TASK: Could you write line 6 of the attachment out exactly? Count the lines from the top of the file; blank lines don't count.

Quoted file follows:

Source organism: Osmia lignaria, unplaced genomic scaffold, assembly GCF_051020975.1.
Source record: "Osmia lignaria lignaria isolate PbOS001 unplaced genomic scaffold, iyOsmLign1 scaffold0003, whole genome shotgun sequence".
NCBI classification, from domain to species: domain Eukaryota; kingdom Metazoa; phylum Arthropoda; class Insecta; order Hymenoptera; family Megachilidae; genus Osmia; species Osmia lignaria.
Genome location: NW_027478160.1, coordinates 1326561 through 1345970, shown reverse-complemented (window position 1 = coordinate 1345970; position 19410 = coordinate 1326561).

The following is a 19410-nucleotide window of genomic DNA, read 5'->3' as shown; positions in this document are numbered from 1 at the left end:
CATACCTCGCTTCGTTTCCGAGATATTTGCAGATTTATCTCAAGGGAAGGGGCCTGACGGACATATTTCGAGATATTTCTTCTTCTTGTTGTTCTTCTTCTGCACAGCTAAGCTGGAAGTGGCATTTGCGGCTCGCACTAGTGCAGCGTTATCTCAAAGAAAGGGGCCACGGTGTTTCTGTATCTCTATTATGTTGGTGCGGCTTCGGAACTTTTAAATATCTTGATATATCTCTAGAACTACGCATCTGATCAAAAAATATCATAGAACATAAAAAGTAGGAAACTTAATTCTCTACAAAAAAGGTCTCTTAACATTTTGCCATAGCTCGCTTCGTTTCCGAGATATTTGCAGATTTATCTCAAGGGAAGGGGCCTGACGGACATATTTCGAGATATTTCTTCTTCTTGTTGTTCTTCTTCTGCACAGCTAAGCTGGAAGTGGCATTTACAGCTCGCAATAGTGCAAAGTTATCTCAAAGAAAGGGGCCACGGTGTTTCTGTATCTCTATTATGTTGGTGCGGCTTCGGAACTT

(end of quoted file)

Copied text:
CATACCTCGCTTCGTTTCCGAGATATTTGCAGATTTATCTCAAGGGAAGGGGCCTGACGGACATATTTCGAGATATTTCTTCTTCTTGTTGTTCTTCTTCTGCACAGCTAAGCTGGAAGTGGCATTTGCGGCTCGCACTAGTGCAGCGTTATCTCAAAGAAAGGGGCCACGGTGTTTCTGTATCTCTATTATGTTGGTGCGGCTTCGGAACTTTTAAATATCTTGATATATCTCTAGAACTACGCATCTGATCAAAAAATATCATAGAACATAAAAAGTAGGAAACTTAATTCTCTACAAAAAAGGTCTCTTAACATTTTGCCATAGCTCGCTTCGTTTCCGAGATATTTGCAGATTTATCTCAAGGGAAGGGGCCTGACGGACATATTTCGAGATATTTCTTCTTCTTGTTGTTCTTCTTCTGCACAGCTAAGCTGGAAGTGGCATTTACAGCTCGCAATAGTGCAAAGTTATCTCAAAGAAAGGGGCCACGGTGTTTCTGTATCTCTATTATGTTGGTGCGGCTTCGGAACTT